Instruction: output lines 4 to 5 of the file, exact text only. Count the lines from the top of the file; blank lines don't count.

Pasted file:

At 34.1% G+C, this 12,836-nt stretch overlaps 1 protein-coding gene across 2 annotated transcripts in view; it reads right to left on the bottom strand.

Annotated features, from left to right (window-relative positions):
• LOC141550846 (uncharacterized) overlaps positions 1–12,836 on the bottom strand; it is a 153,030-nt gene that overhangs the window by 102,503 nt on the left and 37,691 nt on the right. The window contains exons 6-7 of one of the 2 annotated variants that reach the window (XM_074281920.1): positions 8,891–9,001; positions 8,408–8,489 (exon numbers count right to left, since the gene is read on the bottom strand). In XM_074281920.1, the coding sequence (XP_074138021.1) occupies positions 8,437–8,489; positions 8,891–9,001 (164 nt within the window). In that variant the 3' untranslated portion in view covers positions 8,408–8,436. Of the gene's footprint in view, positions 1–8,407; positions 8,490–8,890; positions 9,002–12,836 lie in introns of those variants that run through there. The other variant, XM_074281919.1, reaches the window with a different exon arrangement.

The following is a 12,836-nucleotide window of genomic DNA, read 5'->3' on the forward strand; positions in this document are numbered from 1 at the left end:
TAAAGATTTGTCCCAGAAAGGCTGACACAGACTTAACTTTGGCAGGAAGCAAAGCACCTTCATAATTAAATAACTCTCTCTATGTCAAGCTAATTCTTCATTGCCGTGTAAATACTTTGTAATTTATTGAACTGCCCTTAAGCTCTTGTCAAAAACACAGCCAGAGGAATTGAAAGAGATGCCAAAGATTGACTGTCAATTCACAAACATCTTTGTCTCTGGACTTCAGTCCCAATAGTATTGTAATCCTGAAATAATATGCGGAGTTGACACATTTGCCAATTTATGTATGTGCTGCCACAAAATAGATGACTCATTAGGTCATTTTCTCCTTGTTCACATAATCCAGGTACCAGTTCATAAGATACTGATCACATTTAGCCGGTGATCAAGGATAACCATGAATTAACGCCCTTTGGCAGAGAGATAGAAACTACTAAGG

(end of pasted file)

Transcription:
The following is a 12,836-nucleotide window of genomic DNA, read 5'->3' on the forward strand; positions in this document are numbered from 1 at the left end:
TAAAGATTTGTCCCAGAAAGGCTGACACAGACTTAACTTTGGCAGGAAGCAAAGCACCTTCATAATTAAATAACTCTCTCTATGTCAAGCTAATTCTTCATTGCCGTGTAAATACTTTGTAATTTATTGAACTGCCCTTAAGCTCTTGTCAAAAACACAGCCAGAGGAATTGAAAGAGATGCCAAAGATTGACTGTCAATTCACAAACATCTTTGTCTCTGGACTTCAGTCCCAATAGTATTGTAATCCTGAAATAATATGCGGAGTTGACACATTTGCCAATTTATGTATGTGCTGCCACAAAATAGATGACTCATTAGGTCATTTTCTCCTTGTTCACATAATCCAGGTACCAGTTCATAAGATACTGATCACATTTAGCCGGTGATCAAGGATAACCATGAATTAACGCCCTTTGGCAGAGAGATAGAAACTACTAAGG